The Great Trash Bash By Loreen Leedy.
Mayor Hippo and his animal citizens investigate the trash problems in Beaston.

The Tower to the Sun By Colin Thompson
A rich grandfather decides to build a tower so that his grandson can see how the sun once looked before air pollution took over the world.

Uno’s Garden By Graeme Base
Adorable creatures, including lumpybums and frinklepods welcome Uno into their garden. Life is beautiful until the tourists settle in and take over. What becomes of the Snortlepig?

Make Current

By on June 15th, 2008

Ever thought about traveling to the olive groves of Marrakech? How does a boutique hotel called Peacock Pavilions sound? Designed by an American couple who dreamed of opening a guesthouse far far away, the opening of Peacock Pavilions this coming November is a fairytale come true. Thousands of readers already know more than they could ever ask about these fantasy suites, via the award winning blog, My Marrakesh which has been documenting the family’s journey since 2006. For those who haven’t been there to see the story unfolding, you’ll be happy to learn that Peacock Pavilions is an eco-friendly building.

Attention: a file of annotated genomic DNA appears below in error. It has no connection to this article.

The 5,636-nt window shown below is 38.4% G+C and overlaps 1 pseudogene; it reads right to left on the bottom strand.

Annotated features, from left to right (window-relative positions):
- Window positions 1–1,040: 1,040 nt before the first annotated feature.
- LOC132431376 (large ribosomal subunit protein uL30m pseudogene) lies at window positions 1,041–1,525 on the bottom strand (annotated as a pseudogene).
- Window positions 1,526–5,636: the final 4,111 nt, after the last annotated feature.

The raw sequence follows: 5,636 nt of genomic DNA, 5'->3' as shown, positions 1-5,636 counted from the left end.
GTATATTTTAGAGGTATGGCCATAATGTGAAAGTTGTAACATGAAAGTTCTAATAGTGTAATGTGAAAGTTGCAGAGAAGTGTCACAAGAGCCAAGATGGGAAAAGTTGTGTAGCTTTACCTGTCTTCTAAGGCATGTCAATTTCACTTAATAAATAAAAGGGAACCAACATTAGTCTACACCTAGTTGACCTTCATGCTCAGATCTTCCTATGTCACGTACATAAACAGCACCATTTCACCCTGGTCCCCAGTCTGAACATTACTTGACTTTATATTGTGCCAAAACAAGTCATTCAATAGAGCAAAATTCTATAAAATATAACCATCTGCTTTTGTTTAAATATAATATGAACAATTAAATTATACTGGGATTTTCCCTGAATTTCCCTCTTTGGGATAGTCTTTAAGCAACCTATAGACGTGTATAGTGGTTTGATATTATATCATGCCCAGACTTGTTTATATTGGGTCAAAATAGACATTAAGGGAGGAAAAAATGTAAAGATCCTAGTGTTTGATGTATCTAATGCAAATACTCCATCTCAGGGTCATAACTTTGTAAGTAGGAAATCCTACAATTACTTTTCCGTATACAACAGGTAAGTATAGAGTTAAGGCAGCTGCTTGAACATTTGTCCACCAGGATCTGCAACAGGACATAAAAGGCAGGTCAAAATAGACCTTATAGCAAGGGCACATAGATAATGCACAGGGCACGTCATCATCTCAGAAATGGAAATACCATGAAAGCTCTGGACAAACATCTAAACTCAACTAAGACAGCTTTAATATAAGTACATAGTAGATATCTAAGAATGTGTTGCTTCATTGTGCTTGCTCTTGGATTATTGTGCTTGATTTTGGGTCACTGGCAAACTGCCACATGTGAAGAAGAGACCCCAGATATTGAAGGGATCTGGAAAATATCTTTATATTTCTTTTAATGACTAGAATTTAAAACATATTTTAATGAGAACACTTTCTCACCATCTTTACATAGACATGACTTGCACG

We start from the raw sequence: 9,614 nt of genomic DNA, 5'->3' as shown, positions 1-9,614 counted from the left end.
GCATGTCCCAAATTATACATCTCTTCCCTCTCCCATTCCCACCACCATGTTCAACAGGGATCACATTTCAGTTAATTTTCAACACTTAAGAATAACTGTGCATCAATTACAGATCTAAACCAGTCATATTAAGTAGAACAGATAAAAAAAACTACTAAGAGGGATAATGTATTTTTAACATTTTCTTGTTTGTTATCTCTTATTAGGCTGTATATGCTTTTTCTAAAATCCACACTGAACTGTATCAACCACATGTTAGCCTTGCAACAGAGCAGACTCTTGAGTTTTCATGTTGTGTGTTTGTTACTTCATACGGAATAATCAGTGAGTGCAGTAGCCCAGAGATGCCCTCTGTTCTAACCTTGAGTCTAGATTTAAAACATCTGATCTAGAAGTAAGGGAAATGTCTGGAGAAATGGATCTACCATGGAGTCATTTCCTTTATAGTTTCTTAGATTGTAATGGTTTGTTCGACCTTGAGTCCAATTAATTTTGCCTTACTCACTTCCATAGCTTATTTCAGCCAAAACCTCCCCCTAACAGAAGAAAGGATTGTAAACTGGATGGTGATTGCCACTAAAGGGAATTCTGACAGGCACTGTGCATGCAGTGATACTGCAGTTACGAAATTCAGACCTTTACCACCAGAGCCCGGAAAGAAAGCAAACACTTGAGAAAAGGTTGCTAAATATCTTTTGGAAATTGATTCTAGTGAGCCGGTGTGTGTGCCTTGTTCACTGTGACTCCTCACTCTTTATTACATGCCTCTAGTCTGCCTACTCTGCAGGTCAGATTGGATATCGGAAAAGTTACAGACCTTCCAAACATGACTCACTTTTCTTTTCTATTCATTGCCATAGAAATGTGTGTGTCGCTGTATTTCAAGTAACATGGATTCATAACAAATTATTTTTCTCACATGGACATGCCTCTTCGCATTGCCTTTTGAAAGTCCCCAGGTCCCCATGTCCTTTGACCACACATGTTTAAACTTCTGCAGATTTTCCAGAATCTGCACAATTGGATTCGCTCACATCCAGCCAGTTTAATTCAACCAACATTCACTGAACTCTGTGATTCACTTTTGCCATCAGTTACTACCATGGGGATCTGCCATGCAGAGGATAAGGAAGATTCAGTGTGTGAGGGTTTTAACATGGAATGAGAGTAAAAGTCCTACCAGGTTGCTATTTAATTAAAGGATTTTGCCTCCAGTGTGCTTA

Though it can boast of 300 days or more of sunshine each year, Marrakech only receives 4 inches of annual rainwater. As the family describes in their website, this should be a major cause of concern for olive growers. However, most native farmers take part in a wasteful practice of flooding their land. While Maryam and her husband Chris adore Marrakech and its culture, they were not comfortable with this practice: “Soon after buying our olive grove, we installed a drip system to irrigate our trees and plants. With this technique each dripper puts out about 1 gallon of water on the ground per hour. The water slowly seeps in the ground with almost no evaporation. We also use grey water for irrigation.”